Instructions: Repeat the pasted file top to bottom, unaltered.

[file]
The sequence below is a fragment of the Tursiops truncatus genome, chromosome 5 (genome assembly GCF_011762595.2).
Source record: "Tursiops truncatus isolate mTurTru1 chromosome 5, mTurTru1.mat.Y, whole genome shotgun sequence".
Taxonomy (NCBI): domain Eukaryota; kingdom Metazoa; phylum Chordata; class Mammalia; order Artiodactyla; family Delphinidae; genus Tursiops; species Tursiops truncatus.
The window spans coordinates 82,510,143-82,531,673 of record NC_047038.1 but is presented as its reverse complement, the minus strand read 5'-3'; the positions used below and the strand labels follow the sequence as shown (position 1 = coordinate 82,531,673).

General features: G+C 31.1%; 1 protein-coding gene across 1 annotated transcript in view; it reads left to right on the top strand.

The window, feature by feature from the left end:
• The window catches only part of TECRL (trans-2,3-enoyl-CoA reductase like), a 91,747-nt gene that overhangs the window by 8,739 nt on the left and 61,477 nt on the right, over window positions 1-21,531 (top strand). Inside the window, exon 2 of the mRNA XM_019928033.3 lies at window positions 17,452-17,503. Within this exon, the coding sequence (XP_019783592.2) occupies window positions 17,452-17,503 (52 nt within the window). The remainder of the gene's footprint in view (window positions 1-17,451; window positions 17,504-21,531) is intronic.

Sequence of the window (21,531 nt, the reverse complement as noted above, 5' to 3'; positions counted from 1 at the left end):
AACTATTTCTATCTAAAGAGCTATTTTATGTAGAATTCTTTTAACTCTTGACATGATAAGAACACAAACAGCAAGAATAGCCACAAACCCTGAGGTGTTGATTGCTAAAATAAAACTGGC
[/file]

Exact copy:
The sequence below is a fragment of the Tursiops truncatus genome, chromosome 5 (genome assembly GCF_011762595.2).
Source record: "Tursiops truncatus isolate mTurTru1 chromosome 5, mTurTru1.mat.Y, whole genome shotgun sequence".
Taxonomy (NCBI): domain Eukaryota; kingdom Metazoa; phylum Chordata; class Mammalia; order Artiodactyla; family Delphinidae; genus Tursiops; species Tursiops truncatus.
The window spans coordinates 82,510,143-82,531,673 of record NC_047038.1 but is presented as its reverse complement, the minus strand read 5'-3'; the positions used below and the strand labels follow the sequence as shown (position 1 = coordinate 82,531,673).

General features: G+C 31.1%; 1 protein-coding gene across 1 annotated transcript in view; it reads left to right on the top strand.

The window, feature by feature from the left end:
• The window catches only part of TECRL (trans-2,3-enoyl-CoA reductase like), a 91,747-nt gene that overhangs the window by 8,739 nt on the left and 61,477 nt on the right, over window positions 1-21,531 (top strand). Inside the window, exon 2 of the mRNA XM_019928033.3 lies at window positions 17,452-17,503. Within this exon, the coding sequence (XP_019783592.2) occupies window positions 17,452-17,503 (52 nt within the window). The remainder of the gene's footprint in view (window positions 1-17,451; window positions 17,504-21,531) is intronic.

Sequence of the window (21,531 nt, the reverse complement as noted above, 5' to 3'; positions counted from 1 at the left end):
AACTATTTCTATCTAAAGAGCTATTTTATGTAGAATTCTTTTAACTCTTGACATGATAAGAACACAAACAGCAAGAATAGCCACAAACCCTGAGGTGTTGATTGCTAAAATAAAACTGGC